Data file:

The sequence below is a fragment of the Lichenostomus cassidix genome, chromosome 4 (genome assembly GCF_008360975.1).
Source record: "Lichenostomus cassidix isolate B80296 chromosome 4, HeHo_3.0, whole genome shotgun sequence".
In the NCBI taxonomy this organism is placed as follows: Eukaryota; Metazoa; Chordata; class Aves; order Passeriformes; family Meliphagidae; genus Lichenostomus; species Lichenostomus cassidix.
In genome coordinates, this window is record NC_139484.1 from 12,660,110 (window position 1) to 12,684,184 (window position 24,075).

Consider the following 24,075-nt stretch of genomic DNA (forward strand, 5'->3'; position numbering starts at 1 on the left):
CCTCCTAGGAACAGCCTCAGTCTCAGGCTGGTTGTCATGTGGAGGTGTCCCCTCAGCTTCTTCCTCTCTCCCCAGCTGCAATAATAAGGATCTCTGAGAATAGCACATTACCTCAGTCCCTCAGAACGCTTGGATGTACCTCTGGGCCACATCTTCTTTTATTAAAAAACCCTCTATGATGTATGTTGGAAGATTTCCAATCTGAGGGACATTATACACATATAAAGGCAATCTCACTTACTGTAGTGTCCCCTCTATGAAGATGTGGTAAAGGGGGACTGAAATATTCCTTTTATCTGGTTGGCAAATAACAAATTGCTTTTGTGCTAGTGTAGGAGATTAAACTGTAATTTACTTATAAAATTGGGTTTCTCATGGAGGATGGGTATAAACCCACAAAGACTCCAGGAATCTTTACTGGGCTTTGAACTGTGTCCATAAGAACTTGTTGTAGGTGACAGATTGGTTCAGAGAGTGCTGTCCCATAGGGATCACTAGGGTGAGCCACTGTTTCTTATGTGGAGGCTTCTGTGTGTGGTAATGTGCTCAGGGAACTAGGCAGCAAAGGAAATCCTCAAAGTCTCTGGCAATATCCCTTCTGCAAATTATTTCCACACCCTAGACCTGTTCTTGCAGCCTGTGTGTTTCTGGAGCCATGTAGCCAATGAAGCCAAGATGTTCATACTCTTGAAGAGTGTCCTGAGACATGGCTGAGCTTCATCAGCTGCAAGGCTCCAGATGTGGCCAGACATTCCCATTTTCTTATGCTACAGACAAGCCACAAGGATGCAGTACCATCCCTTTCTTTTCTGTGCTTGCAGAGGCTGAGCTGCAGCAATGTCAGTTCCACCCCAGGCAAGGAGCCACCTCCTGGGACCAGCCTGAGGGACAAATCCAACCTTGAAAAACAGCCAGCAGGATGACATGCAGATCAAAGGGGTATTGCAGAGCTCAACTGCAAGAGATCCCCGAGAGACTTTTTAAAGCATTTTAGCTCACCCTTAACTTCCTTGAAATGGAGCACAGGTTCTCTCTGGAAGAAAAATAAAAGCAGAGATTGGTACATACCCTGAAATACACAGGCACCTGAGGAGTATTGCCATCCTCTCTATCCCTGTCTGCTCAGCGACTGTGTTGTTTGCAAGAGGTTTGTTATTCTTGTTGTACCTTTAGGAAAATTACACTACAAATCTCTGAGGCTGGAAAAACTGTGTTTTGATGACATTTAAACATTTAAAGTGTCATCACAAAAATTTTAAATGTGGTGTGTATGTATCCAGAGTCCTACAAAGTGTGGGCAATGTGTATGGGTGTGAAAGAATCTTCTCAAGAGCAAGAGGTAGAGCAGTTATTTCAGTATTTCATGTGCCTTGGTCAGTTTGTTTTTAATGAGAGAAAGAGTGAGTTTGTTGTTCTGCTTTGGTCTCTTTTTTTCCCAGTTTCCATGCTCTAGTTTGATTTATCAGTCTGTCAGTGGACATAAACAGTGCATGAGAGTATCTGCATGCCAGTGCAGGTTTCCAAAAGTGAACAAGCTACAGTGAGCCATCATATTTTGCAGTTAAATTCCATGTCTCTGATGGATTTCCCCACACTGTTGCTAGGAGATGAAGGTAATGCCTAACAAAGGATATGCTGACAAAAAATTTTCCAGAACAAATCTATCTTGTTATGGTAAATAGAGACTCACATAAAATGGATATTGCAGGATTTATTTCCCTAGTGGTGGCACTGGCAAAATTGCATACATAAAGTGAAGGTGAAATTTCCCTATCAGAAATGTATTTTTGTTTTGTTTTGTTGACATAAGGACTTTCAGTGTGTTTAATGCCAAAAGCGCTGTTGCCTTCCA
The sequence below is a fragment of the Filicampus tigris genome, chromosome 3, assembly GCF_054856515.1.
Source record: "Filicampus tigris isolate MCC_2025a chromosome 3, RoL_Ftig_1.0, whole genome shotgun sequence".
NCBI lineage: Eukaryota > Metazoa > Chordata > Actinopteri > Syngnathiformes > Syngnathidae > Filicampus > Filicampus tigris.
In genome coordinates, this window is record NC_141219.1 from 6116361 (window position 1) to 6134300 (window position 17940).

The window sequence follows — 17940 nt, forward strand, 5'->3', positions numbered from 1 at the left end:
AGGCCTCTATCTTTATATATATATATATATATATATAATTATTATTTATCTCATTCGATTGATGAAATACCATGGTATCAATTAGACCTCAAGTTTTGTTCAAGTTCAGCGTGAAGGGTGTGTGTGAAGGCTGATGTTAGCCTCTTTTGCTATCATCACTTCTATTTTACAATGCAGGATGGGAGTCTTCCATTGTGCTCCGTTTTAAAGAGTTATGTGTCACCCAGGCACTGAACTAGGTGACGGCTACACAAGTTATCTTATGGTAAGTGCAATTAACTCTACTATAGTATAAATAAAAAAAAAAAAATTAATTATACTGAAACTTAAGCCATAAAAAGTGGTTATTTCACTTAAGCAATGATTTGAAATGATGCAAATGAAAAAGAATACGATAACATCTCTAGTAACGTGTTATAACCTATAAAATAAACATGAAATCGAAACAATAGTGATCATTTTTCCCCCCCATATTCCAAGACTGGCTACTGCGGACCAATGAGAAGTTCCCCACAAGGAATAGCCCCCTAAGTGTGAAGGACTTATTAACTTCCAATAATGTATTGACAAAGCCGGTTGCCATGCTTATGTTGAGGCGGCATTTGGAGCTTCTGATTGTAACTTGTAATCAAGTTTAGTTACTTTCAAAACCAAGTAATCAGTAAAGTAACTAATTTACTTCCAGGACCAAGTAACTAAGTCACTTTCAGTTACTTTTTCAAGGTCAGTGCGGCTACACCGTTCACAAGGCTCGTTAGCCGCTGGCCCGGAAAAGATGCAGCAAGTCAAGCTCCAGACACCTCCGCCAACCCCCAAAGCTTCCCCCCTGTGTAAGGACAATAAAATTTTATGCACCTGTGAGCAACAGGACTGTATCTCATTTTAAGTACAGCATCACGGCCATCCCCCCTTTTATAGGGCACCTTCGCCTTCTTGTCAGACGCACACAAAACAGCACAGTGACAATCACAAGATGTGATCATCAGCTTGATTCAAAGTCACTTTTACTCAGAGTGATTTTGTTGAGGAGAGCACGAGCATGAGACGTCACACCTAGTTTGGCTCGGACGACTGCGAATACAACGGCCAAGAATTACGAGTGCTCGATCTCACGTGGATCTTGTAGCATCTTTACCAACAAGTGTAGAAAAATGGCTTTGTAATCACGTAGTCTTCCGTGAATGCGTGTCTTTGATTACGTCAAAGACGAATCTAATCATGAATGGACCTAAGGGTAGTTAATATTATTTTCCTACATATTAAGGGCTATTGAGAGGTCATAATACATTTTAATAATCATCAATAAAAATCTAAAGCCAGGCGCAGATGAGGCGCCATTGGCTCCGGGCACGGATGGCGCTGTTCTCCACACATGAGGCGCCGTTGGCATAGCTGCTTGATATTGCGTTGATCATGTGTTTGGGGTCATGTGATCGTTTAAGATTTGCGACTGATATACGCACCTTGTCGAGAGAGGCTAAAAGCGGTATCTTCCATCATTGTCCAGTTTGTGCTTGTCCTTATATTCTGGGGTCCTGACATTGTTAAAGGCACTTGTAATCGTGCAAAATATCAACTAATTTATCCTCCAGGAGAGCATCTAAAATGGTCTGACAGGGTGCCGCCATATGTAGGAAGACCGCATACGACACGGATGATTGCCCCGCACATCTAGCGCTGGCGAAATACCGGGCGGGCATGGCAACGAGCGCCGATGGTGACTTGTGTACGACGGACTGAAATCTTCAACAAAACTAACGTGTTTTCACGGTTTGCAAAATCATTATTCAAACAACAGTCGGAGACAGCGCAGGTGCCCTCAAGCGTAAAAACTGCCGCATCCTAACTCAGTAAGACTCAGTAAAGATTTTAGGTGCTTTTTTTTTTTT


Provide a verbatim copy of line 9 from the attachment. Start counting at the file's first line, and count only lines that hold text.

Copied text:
NCBI lineage: Eukaryota > Metazoa > Chordata > Actinopteri > Syngnathiformes > Syngnathidae > Filicampus > Filicampus tigris.